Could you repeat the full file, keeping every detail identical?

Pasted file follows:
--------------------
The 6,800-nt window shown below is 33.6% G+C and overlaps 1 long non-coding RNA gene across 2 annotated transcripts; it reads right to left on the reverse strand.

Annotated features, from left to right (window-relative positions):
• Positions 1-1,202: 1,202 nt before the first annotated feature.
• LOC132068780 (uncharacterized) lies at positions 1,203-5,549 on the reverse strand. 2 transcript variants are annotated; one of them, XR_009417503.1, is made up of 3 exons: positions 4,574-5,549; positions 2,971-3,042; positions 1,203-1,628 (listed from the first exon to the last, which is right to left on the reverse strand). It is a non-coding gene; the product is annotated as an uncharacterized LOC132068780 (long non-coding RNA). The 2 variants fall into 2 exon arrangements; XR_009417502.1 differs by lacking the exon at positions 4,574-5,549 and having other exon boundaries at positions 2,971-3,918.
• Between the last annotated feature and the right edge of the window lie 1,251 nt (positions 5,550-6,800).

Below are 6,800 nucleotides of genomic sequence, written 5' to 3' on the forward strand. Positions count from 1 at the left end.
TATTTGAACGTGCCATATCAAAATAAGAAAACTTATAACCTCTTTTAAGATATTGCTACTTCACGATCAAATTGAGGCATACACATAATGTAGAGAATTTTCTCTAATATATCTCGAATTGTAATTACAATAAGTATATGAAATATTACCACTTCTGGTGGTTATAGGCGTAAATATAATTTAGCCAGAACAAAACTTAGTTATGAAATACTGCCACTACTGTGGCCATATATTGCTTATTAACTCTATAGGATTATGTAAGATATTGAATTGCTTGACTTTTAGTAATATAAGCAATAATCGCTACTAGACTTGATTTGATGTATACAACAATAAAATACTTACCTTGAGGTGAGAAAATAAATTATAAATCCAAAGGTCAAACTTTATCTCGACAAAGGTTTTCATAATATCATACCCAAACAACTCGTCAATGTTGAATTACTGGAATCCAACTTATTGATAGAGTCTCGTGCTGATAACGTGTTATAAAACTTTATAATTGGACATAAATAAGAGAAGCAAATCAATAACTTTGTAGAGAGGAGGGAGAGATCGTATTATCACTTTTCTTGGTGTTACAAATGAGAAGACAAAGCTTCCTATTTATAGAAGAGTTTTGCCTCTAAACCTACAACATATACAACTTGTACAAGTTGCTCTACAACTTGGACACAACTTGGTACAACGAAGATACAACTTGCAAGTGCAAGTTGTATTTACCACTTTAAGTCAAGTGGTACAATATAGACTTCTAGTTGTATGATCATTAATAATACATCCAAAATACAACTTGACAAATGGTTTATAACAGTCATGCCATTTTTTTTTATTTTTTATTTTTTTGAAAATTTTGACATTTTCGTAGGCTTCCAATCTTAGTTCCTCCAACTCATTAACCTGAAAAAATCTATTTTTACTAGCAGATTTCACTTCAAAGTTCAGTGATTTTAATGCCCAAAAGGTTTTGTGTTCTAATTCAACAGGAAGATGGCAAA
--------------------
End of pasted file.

The 6,800-nt window shown below is 33.6% G+C and overlaps 1 long non-coding RNA gene across 2 annotated transcripts; it reads right to left on the reverse strand.

Annotated features, from left to right (window-relative positions):
• Positions 1-1,202: 1,202 nt before the first annotated feature.
• LOC132068780 (uncharacterized) lies at positions 1,203-5,549 on the reverse strand. 2 transcript variants are annotated; one of them, XR_009417503.1, is made up of 3 exons: positions 4,574-5,549; positions 2,971-3,042; positions 1,203-1,628 (listed from the first exon to the last, which is right to left on the reverse strand). It is a non-coding gene; the product is annotated as an uncharacterized LOC132068780 (long non-coding RNA). The 2 variants fall into 2 exon arrangements; XR_009417502.1 differs by lacking the exon at positions 4,574-5,549 and having other exon boundaries at positions 2,971-3,918.
• Between the last annotated feature and the right edge of the window lie 1,251 nt (positions 5,550-6,800).

Below are 6,800 nucleotides of genomic sequence, written 5' to 3' on the forward strand. Positions count from 1 at the left end.
TATTTGAACGTGCCATATCAAAATAAGAAAACTTATAACCTCTTTTAAGATATTGCTACTTCACGATCAAATTGAGGCATACACATAATGTAGAGAATTTTCTCTAATATATCTCGAATTGTAATTACAATAAGTATATGAAATATTACCACTTCTGGTGGTTATAGGCGTAAATATAATTTAGCCAGAACAAAACTTAGTTATGAAATACTGCCACTACTGTGGCCATATATTGCTTATTAACTCTATAGGATTATGTAAGATATTGAATTGCTTGACTTTTAGTAATATAAGCAATAATCGCTACTAGACTTGATTTGATGTATACAACAATAAAATACTTACCTTGAGGTGAGAAAATAAATTATAAATCCAAAGGTCAAACTTTATCTCGACAAAGGTTTTCATAATATCATACCCAAACAACTCGTCAATGTTGAATTACTGGAATCCAACTTATTGATAGAGTCTCGTGCTGATAACGTGTTATAAAACTTTATAATTGGACATAAATAAGAGAAGCAAATCAATAACTTTGTAGAGAGGAGGGAGAGATCGTATTATCACTTTTCTTGGTGTTACAAATGAGAAGACAAAGCTTCCTATTTATAGAAGAGTTTTGCCTCTAAACCTACAACATATACAACTTGTACAAGTTGCTCTACAACTTGGACACAACTTGGTACAACGAAGATACAACTTGCAAGTGCAAGTTGTATTTACCACTTTAAGTCAAGTGGTACAATATAGACTTCTAGTTGTATGATCATTAATAATACATCCAAAATACAACTTGACAAATGGTTTATAACAGTCATGCCATTTTTTTTTATTTTTTATTTTTTTGAAAATTTTGACATTTTCGTAGGCTTCCAATCTTAGTTCCTCCAACTCATTAACCTGAAAAAATCTATTTTTACTAGCAGATTTCACTTCAAAGTTCAGTGATTTTAATGCCCAAAAGGTTTTGTGTTCTAATTCAACAGGAAGATGGCAAA